The Good: Generally good acting, Interesting (if predictable) plot, Moments of character, Serialization
The Bad: Resolution, Some of the acting
The Basics: When a new Vulcan Ensign goes into his mating drive, he assaults Torres who is essentially infected with the same desires, which she focuses on Tom Paris.
When it comes to Star Trek: Voyager, it sometimes might seem to some that I am overly harsh with the series. There is so much I do not like about the series as it progresses and I can come across as mean about it, I suppose. The truth is, I feel a great deal of pity for the series, the franchise and most of the people involved in it. Despite my virtually undying love for Star Trek: Deep Space Nine, so many of the people who worked on Star Trek: Voyager are simply the nicest people in the world who were given terrible material to work with. I feel bad for Robert Picardo because he's associated with a series that gave him a great part, but didn't give him a supporting cast to truly lead. I pity Kate Mulgrew who was rolled over in the fourth season when the show sold out to the Baywatch audience and her part was diminished and the attention was turned over to Jeri Ryan's Seven of Nine. But mostly, I feel bad for Roxann Biggs-Dawson, who played the half-Klingon, half-human B'Elanna Torres.
Roxann Biggs-Dawson started Star Trek: Voyager as the series' legitimate sex symbol. She was attractive - even with the prosthetic forehead -, fiery, passionate and alluring. Whenever a storyline came up that involved a female character on Voyager having a real sexual desire - like "Remember" reviewed here - Torres was the character focused on. At the beginning of the fourth season, though, Torres is rather unceremoniously dumped from that position. Her last attempt to wow audiences with her sex appeal comes in the third season episode "Blood Fever."
When the Vulcan Ensign Vorik begins to undergo the Vulcan mating ritual known as Pon farr, he approaches his superior officer, Chief Engineer Torres with a proposition. Torres expresses no interest in Vorik and he assaults her with a Vulcan mind link. To escape him, Torres, Paris and an Away Team investigate ruins on a nearby planet, which result in Torres and Paris being trapped underground together. In the confined area, Torres begins to pressure Paris for sex, which he dutifully avoids. Unearthed, Vorik challenges Paris to a fight to the death for Torres, an offer she will not simply sit still for . . .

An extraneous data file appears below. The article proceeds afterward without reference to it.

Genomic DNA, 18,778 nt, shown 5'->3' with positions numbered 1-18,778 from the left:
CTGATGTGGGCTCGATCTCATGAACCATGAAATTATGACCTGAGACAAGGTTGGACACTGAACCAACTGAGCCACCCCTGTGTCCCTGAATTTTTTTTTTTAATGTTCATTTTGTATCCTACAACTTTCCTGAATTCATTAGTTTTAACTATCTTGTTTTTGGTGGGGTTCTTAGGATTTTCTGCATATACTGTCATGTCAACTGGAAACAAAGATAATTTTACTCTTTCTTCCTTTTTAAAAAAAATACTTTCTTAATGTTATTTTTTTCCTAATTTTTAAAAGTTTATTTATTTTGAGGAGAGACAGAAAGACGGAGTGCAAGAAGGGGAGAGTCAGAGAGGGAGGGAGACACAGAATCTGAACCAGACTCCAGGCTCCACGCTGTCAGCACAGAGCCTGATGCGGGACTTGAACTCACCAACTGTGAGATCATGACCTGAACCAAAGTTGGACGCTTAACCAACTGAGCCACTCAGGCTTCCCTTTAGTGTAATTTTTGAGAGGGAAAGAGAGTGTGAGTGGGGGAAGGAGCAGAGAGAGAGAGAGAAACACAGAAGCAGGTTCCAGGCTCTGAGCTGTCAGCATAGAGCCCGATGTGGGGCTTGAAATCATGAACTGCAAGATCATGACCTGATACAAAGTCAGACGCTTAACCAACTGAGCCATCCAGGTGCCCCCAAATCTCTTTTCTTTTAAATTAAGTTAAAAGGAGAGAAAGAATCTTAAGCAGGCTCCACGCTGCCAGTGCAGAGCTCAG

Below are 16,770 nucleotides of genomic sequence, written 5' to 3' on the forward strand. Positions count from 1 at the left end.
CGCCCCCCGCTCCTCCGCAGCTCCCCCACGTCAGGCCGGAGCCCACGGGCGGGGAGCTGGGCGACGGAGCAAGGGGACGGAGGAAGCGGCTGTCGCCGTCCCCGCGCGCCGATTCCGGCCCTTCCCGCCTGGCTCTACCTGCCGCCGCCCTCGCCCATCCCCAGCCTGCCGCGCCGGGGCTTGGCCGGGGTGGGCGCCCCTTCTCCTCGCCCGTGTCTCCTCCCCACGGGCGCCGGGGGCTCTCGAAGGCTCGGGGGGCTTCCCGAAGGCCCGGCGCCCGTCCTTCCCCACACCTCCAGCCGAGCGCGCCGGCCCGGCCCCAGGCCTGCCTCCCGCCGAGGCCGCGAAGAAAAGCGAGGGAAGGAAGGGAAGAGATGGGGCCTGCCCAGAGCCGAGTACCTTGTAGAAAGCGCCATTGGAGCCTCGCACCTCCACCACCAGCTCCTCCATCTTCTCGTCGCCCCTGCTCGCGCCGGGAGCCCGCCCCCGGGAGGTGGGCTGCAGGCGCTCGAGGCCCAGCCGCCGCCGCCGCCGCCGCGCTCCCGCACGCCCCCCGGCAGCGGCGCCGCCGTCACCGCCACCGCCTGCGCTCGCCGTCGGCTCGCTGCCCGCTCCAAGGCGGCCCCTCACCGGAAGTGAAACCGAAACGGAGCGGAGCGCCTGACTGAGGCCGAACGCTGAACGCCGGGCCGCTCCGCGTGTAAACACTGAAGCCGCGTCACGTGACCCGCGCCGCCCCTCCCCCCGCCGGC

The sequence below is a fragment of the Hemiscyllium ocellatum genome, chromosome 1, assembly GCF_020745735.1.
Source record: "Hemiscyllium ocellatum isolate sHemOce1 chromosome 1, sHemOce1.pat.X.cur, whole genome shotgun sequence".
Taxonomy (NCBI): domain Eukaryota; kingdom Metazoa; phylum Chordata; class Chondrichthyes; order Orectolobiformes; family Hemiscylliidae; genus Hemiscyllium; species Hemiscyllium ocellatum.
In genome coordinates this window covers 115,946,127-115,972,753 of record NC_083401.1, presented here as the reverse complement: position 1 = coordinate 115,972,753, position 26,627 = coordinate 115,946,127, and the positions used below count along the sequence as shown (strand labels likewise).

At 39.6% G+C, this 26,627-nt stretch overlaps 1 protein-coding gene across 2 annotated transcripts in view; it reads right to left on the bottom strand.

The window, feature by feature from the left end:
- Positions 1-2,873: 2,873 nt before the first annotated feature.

Pon farr, one of those geek culture common knowledge things that virtually anyone outside the science fiction-loving community would not know about, was always a concept that viewers of Star Trek: Voyager assumed would come up over the course of the projected seven season story. Most fans figured the story would involve Lieutenant Tuvok, the Chief of Security and most noticeable Vulcan on the ship. So when Ensign Vorik popped up on the show as a background character beginning in "Fair Trade" (reviewed here!), many fans had their suspicion that something was going to happen before that. "Blood Fever" is the execution of that general idea.
First, what works well is that "Blood Fever" sets off a series of serialized character arcs that actually endure through the end of the series. Torres and Paris are not chosen at random and "Blood Fever" marks the beginning of a relationship between the two. For sure, Paris was tender with Torres in the first season episode "Faces" (reviewed here!) where the pair found themselves in a life-or-death situation, but since then Torres has been mostly fixated on Chakotay. "Blood Fever" sets the pair on a road toward being a couple and the unlikely pairing works well. This is a fair start to that arc.